The congregation size was at its peak when he started, due to the increase in Baby Boomers bringing their families to church in the 1990s. Congregation size doesn’t necessarily determine the rate of choir membership, however. 

“Our choir was probably at its largest about 10 years ago,” he said. 

Over the years, Hain has maintained high musical standards when leading choir practices and performances. 

Hain returns his cello to its case in the Williston Federated Church music room after a Sunday service. PHOTO BY KARSON PETTY

“I think I’m a little bit more demanding of a choir director than you would find in most churches,” he said. “But the result of that is ending up with a higher quality choir, and people tend to feel rewarded for that.” 

Choir members expressed admiration for Hain despite his meticulousness.

Gale Goodwin, who has been in the choir since Hain began, has gotten comments praising the small choir’s full sound, which she attributes to Hain’s guidance. 

“So many of us have become good singers and choir members because of Martin,” Goodwin said. 

Nancy Stone, an alto in the choir, said that Hain has taught her more about singing correctly than she learned in her prior 60 years of singing. 

“Choir practice includes laughter and ends in prayer,” she said. “The anthems he chooses are so meaningful that they enrich my faith.”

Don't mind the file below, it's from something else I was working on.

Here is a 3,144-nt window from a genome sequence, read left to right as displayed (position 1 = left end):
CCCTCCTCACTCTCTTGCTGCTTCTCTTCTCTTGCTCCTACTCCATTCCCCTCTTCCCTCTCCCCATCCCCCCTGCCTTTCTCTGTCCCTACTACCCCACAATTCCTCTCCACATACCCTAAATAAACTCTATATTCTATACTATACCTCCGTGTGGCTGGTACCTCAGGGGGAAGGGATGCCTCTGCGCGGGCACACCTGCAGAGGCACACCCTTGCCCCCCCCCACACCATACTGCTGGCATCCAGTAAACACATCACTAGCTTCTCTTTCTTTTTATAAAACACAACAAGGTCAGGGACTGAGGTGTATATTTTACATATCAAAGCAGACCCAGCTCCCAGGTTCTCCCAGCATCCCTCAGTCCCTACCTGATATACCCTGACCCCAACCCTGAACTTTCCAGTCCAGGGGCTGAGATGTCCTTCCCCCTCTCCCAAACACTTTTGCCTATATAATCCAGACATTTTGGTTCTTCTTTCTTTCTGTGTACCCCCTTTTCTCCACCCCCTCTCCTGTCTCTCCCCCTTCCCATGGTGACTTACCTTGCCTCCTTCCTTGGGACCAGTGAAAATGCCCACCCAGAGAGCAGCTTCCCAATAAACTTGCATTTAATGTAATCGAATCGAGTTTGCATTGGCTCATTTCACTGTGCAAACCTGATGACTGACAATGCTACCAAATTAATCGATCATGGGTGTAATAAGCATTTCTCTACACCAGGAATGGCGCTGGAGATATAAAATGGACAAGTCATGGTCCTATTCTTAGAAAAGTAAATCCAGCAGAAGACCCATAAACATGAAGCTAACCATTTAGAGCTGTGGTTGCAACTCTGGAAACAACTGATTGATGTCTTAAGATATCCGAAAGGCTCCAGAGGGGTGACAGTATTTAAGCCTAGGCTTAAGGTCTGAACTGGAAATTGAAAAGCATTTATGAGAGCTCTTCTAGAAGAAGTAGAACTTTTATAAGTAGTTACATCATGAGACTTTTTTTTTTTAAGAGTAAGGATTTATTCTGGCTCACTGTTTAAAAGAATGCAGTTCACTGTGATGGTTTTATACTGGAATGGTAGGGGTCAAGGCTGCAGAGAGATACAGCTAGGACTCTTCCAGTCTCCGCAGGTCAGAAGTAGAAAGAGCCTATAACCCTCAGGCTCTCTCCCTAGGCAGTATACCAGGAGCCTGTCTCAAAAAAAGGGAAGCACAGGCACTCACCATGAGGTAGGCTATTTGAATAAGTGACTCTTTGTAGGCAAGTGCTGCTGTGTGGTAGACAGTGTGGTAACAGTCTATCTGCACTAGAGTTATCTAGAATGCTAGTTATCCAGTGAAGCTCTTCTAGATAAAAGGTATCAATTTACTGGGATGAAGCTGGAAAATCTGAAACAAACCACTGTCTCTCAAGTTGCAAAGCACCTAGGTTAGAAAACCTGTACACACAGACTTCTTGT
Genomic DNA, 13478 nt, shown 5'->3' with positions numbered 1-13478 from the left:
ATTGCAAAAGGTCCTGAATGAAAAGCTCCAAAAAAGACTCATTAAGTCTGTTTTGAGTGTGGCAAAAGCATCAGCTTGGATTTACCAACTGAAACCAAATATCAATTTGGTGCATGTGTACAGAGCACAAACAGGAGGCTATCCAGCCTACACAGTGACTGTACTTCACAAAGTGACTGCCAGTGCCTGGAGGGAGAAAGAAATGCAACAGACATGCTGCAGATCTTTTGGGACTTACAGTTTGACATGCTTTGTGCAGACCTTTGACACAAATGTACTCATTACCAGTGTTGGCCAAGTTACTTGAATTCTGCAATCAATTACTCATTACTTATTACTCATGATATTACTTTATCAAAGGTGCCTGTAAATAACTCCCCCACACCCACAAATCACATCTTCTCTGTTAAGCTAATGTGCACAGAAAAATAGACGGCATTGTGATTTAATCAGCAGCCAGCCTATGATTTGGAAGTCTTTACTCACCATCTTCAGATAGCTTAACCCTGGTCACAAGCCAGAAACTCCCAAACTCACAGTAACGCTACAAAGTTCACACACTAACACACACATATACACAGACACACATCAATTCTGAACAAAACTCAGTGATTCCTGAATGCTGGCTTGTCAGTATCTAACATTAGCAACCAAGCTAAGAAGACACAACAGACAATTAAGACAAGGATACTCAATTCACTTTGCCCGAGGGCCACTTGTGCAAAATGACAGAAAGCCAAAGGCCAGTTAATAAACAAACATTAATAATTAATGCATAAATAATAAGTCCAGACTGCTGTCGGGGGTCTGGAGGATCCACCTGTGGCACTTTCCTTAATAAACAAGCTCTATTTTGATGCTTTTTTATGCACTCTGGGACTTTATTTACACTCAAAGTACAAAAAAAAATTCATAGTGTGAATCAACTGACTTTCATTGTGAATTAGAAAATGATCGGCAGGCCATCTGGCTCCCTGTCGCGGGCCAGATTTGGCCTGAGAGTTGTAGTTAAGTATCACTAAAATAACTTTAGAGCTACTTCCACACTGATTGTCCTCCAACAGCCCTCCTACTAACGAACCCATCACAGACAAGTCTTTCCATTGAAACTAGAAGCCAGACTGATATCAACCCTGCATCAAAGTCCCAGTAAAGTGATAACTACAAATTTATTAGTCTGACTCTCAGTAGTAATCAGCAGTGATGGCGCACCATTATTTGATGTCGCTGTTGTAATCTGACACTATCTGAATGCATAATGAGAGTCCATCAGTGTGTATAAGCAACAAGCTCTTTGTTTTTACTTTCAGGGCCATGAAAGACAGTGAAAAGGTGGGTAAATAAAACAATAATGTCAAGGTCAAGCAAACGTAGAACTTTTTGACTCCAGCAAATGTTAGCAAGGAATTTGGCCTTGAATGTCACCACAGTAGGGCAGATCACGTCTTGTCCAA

Pastor Paul Eyer, who brought his spiritual leadership to the church in October 2017, has nothing but good things to say about Hain. 

“I have been privileged to serve alongside Martin (for five years),” Eyer said. “The beauty of the music that Martin chose for the choir each Sunday — and the level of excellence with which it was performed — was uplifting. I (see) first-hand how Martin has a way of bringing out the best in our choir.”

Eyer also expressed gratitude to Hain and his wife for their active membership in the church.

“Martin and Donna Sue’s contributions to our worship services, and to the life of the church, have been enormous. I offer thanks to God for what they have done for our church,” Eyer said. 

Hain returned Eyer’s kind sentiment, explaining how the pastor dealt with the Covid pandemic admirably by staying positive and uplifting. 

“It’s been a pleasure to work with Paul,” Hain said. 

In anticipation of the end of his musical career, Hain thought, what better way to celebrate his many years with the church than with a concert. 

“I had a desire to do a concert with a number of compositions I really like and pieces that have been important to me over the years,” he said. 

When a member of the church’s Vitality Team suggested making the event a joint benefit concert for international refugees, Hain heartily agreed. 

“It started off as a farewell concert for me and my wife, and now it’s expanded as a benefit for Ukraine and for other worldwide refugee relief,” he said.

The concert will be held at the church this Sunday, May 1, at 3 p.m. 

Masks are required for in-person attendees, but the concert will also be live-streamed on the Williston Federated Church Facebook Page.